That trend is being accelerated by increasingly voracious demand among sei-katsu-sha and the growing role of quanzi, a closed, tightknit circle of acquaintances that is a distinctive feature of social relationships in China. Products are often sold through a quanzi network, for instance. We have devised the term “Light Entrepreneurship” to define this new lifestyle pattern whereby anyone can easily start their own business or work a second job, and have fun doing it too. Light Entrepreneurship turns sei-katsu-sha into sellers as well as buyers of goods and services. We regard the rapid proliferation of sellers among China’s sei-katsu-sha as the most salient feature of the Chinese consumer landscape in recent years.

For “The Dynamics of Chinese People 2016—Title Energy,” another set of findings released by HILL Shanghai, we conducted a survey in China, Japan, and the United States on how interested people were in using various services offered by ordinary individuals (see Fig. 2). Chinese sei-katsu-sha displayed a considerably higher level of interest in all the types of services asked about than did their Japanese and American counterparts. That evidently is what underpins the burgeoning of Lite Entrepreneurship in China.

Fig. 2. Services offered by individuals online or via an app that people are interested in using in future: China, Japan, and the US compared

The number of respondents interested in using “companionship services” exceeds 40% in China, making this the top choice there. People use “companionship services” not simply because they want someone else’s help with solving a problem, but also out of a desire for pleasure and friendship. The high level of interest in using such services is typical of China, where personal interaction is cherished.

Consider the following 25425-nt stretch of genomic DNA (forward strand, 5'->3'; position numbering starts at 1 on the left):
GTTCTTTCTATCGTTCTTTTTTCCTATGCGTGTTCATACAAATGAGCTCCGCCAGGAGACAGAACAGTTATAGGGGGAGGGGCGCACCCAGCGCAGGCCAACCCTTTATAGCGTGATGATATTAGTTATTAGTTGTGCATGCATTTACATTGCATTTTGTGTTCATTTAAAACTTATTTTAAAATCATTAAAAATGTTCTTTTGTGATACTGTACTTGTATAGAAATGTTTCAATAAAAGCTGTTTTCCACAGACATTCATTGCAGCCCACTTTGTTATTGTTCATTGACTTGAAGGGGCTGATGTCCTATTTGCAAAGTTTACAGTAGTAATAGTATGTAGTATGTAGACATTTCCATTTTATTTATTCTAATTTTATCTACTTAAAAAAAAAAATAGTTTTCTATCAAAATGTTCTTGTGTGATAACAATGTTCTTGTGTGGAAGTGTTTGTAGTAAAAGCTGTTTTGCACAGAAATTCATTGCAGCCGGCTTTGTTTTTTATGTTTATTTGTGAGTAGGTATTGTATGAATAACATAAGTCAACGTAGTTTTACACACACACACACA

In addition, a quantitative survey was conducted of 1,968 individuals who sell goods or offer their knowledge and skills to others, and forty were separately interviewed. Based on the findings, we then analyzed the motives that lead sei-katsu-sha to engage in Lite Entrepreneurship in today’s climate—a climate where previous levels of economic growth will be difficult to attain as Chinese society matures, yet technological innovations and the advance of globalization constantly spawn new opportunities.

Some “lite entrepreneurs,” having become aware of new needs among the public in the course of their activities, have assumed a new role in making society a more pleasant place to live, including for themselves, and adopted job titles to match. These lite entrepreneurs with their new titles are unleashing their energy everywhere, and that energy is a massive force for positive change in the lives of the people around them and society as a whole. We have coined the term “Title Energy” to denote the energy with which sei-katsu-sha who play that role in society, and bear associated titles, are working to improve the living environment.

The consumer boom of the past few years and the concurrent fad for starting your own business or working a second job are not in our view separate phenomena. They are, we would argue, two sides of the same coin. One stems from a desire to expand your horizons by seeking out fresh discoveries and experiences; the other stems from a desire to furnish goods and services in response to those new needs, and thus make society a more pleasant place to live, including for yourself.

Sei-katsu-sha have become providers as well as consumers, and the interplay of supply and demand among them will generate a groundswell that brings fundamental changes to China’s market economy while greatly expanding its potential. New forms of lifestyle infrastructure and new business formats will keep appearing, with sei-katsu-sha taking the lead. What we are witnessing in China is the rise of a sei-katsu-sha driven society.

Written by Zhong Ming and edited by Ryoko Tasaki.

Zhong Ming is Chief Researcher and General Manager of Hakuhodo Institute of Life and Living Shanghai.

 

Link to Japanese version ⇒ http://www.campaignjapan.com/article/440833